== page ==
Monday, 6 October 2014
The Staple: Spray It Again, Sam
The thing with grooming products is that, as we all know deep down, they are shameless cash cows. Flavoured waters and scented creams in shiny boxes are the mainstay of most of the big fashion houses now, offering more profit per unit than a custom-detailed jacket could ever hope to. It could be seen as sad, but really it works: you buy into a brand at a fraction of the cost of a dress, you feel great, brand makes money. All good, right?
I'm as guilty as anyone else of spending £25 on a tube of face moisturiser: sometimes you know it's wrong, even at the overly-perfumed duty free desks of doom, but you get involved anyway. There's something of the treat to great grooming products, especially those that work perfectly with your skin.
Thing is though, there are limits. Some time ago, after a fabulously indulgent haircut, I purchased an expensive bottle of salt hair texturing spray, thinking it was some hugely complex concoction. High on hair putty and great beards (as is the norm after a haircut anywhere in a postcode beginning with 'E'), I swished home and had a look at my bottle of magic. Ingredients: water, sea salt, and lavender oil. Price £16.
I'm not normally one to complain about the pricing of luxury goods, but £16 for some salty water was a step too far, and though it was a great product, I decided that, to teach myself a lesson, I'd mix my own. I mean, how hard can it be?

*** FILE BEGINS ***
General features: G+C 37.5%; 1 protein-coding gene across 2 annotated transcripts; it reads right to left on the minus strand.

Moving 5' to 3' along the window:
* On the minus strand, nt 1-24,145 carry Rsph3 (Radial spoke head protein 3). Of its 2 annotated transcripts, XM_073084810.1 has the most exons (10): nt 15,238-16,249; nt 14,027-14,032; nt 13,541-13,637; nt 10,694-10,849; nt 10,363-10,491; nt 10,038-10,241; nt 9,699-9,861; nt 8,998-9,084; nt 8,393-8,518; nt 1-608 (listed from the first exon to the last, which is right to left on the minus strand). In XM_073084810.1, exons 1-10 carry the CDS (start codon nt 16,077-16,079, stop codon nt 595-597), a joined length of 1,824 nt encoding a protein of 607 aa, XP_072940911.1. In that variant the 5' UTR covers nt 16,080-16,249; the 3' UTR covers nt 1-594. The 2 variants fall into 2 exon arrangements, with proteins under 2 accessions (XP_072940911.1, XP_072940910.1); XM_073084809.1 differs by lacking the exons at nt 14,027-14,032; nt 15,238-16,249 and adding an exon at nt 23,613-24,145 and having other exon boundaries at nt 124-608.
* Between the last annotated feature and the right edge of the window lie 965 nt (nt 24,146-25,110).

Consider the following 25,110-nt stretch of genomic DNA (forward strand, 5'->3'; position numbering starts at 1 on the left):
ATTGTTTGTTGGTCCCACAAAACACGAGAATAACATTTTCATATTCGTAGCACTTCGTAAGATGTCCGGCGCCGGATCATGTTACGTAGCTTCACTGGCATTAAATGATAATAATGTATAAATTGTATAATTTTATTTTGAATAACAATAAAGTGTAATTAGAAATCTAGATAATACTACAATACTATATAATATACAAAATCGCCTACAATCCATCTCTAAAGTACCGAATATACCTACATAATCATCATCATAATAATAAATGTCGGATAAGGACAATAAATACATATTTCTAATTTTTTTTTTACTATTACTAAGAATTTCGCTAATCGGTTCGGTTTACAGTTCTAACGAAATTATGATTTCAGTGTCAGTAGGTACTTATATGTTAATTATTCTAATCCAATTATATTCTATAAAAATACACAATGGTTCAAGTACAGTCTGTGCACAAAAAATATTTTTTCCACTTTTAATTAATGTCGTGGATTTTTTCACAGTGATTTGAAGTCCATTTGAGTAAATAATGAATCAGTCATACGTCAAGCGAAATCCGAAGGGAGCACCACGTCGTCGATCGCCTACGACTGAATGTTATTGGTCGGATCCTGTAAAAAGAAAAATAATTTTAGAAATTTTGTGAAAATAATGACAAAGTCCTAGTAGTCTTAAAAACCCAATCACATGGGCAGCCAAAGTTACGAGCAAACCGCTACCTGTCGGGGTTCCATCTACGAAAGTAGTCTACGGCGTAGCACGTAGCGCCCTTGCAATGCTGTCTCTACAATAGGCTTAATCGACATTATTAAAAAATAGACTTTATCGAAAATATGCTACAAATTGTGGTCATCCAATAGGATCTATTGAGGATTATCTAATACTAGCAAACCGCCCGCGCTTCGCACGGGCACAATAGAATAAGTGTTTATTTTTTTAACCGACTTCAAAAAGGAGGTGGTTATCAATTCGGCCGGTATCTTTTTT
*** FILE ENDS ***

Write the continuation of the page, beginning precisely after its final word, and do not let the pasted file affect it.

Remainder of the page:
Turns out it's easy as pie, so for the last few years, that's exactly what I've done. And here's how you too can do it at home - it's *really* not rocket science. Get an empty spray bottle from Boots, or use an old one from an expensive bottle of hair product that you were duped into buying. Measure out some hot water from the tap into a jug, add plenty of salt - it's amazing how much will hang in suspension in the liquid - and stir vigourously. Find an old perfume tester, or use some drops of your current fragrance, or mix up some essential oils, or bath oil, or face oil - hell you could even add coconut oil - and put a few drops in to add a bit of fragrance and oil to the mixture. Mix well, et voila. Total cost of hair spray: can't be more than about 10p.
Spray on liberally before styling or blowdrying and Bob is indeed your mother's brother. Think about how much money you've saved, and then splurge it on eBay. Repeat daily.
Rarely has Saxa been chicer.